Forest openings are great places to look for interesting plants and animals. One of the interesting plants we see in open areas is the yellow-flowering Whorled Loosestrife, Lysimachia quadrifolia.
Whorled Loosestrife seems to grow in abundance in places like the edge of woods and fields and next to trails or travel lanes with canopy openings above.
The edges of different habitats turns out to be a mixing place, a place for opportunity.
Another great place to look for activity and interesting plants is where the woodlands meet an open field. It doesn’t matter if it’s a bare field or one filled with planted crops. The point is that the forest has particular characteristics, like tall trees, lots of shade and leaf litter, that make it a different habitat than an open field.
Where two types of habitat blend into one another, you’re likely to find plants and animals that occupy both habitats. So, by looking at the edges of fields we can see some forest plants and some plants that prefer the open sky. A great place for bird watching, by the way.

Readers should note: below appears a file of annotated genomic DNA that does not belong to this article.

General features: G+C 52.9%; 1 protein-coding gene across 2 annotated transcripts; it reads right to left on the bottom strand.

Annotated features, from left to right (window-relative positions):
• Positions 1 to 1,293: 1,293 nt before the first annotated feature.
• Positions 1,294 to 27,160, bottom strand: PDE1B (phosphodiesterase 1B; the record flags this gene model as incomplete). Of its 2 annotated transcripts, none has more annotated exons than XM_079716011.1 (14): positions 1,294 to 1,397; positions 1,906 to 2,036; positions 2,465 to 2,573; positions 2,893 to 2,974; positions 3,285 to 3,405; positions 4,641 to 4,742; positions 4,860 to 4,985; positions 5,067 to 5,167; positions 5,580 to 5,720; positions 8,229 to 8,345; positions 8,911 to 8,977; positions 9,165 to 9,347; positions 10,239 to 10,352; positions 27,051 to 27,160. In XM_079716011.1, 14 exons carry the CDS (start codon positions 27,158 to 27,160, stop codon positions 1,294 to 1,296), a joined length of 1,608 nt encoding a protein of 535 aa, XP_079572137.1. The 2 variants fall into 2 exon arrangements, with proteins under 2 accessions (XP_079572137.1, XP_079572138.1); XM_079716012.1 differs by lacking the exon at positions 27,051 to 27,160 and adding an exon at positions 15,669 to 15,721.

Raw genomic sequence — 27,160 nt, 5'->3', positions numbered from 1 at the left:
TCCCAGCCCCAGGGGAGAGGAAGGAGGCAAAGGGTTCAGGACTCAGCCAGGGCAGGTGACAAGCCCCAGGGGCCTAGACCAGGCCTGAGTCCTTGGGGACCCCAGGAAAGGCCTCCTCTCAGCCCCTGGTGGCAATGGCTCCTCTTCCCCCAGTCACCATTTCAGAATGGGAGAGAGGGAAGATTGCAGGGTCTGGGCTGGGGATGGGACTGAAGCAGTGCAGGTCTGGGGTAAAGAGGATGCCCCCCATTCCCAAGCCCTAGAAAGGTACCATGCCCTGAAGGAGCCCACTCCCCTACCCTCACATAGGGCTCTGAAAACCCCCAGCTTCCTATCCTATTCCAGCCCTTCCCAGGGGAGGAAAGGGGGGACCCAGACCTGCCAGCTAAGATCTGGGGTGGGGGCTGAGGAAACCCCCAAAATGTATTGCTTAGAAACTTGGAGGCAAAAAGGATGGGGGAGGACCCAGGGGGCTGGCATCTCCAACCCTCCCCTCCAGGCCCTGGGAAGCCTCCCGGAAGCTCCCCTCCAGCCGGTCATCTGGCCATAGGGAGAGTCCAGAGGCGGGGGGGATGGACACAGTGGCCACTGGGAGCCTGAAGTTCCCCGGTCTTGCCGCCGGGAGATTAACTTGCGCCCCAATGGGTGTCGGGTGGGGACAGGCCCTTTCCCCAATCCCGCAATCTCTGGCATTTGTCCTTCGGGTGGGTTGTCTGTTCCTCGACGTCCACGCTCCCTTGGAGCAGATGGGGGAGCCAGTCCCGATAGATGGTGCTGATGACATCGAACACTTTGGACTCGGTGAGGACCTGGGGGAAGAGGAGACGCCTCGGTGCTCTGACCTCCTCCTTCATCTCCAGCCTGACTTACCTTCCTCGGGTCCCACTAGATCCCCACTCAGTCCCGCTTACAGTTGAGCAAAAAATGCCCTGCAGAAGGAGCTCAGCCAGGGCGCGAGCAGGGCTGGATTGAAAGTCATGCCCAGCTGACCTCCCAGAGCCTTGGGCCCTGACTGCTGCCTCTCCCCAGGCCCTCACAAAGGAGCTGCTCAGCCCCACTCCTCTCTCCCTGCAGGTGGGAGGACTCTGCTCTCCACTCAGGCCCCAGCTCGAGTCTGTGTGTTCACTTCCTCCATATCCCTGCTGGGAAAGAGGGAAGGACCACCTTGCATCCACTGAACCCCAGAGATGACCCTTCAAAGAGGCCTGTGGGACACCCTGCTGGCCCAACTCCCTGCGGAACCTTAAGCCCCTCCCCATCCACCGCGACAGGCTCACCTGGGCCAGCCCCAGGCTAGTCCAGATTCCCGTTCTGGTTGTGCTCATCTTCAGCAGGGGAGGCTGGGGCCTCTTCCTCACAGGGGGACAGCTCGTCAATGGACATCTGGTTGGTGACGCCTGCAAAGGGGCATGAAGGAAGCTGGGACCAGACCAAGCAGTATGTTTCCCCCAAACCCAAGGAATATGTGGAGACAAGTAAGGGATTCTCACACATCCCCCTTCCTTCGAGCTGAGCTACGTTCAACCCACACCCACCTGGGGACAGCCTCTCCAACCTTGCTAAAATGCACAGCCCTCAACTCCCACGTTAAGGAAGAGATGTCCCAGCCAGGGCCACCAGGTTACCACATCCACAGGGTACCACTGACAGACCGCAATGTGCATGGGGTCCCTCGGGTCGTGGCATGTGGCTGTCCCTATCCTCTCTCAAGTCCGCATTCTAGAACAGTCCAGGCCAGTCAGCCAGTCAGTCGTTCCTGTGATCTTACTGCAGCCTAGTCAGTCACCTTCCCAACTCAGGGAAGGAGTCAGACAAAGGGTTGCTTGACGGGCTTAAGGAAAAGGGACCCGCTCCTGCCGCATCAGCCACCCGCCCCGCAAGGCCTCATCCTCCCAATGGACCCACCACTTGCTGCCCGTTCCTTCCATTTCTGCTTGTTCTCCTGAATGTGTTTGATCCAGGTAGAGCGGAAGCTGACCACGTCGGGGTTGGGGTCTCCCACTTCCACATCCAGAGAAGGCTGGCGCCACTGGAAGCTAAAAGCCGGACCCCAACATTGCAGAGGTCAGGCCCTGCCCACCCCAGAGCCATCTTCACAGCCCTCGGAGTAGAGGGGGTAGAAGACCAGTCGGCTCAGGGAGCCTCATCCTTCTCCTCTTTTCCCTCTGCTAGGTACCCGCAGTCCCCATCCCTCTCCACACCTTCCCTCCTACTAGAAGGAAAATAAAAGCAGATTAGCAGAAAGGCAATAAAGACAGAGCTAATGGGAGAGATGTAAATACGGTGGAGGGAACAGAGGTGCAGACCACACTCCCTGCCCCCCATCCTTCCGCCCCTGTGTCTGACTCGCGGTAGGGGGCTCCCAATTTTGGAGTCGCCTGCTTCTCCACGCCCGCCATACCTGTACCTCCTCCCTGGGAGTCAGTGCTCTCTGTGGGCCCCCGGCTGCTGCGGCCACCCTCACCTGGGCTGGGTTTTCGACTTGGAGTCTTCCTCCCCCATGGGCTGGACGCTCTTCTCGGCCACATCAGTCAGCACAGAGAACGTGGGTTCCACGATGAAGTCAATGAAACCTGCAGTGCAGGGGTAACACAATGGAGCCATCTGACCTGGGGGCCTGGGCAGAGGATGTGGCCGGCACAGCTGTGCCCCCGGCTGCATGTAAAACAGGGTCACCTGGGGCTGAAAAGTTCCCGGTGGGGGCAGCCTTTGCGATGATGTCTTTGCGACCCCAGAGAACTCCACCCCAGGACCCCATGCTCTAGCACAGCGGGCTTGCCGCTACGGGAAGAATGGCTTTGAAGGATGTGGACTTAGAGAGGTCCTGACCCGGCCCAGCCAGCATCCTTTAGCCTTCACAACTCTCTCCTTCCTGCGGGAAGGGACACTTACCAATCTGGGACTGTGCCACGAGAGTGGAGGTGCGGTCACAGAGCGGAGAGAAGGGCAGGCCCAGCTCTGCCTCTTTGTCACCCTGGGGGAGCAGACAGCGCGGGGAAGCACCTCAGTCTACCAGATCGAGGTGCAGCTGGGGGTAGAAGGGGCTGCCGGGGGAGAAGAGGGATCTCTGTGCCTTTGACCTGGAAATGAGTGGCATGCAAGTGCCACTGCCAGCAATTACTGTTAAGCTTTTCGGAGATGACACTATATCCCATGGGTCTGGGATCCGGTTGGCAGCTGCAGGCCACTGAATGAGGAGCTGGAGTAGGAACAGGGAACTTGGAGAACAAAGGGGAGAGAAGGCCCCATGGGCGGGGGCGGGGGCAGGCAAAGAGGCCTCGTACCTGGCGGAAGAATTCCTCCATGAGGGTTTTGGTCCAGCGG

Forest openings are sort of like the edge of the field. There’s more light in the open areas and that will let new plants grow there that otherwise wouldn’t grow in the deep of the forest where there is total shade.
(Photos taken 12 June 2015. Click to see a larger image!)
In whorled loosestrife the yellow star-shaped flowers have red dots around the center that are quite noticeable. Each long-stemmed flower seems to lay out over a leaf just below.
The insects near the top of the plant appear to be nymphs of some type of assassin bug. They will likely predate on caterpillars and others who might consume their plant.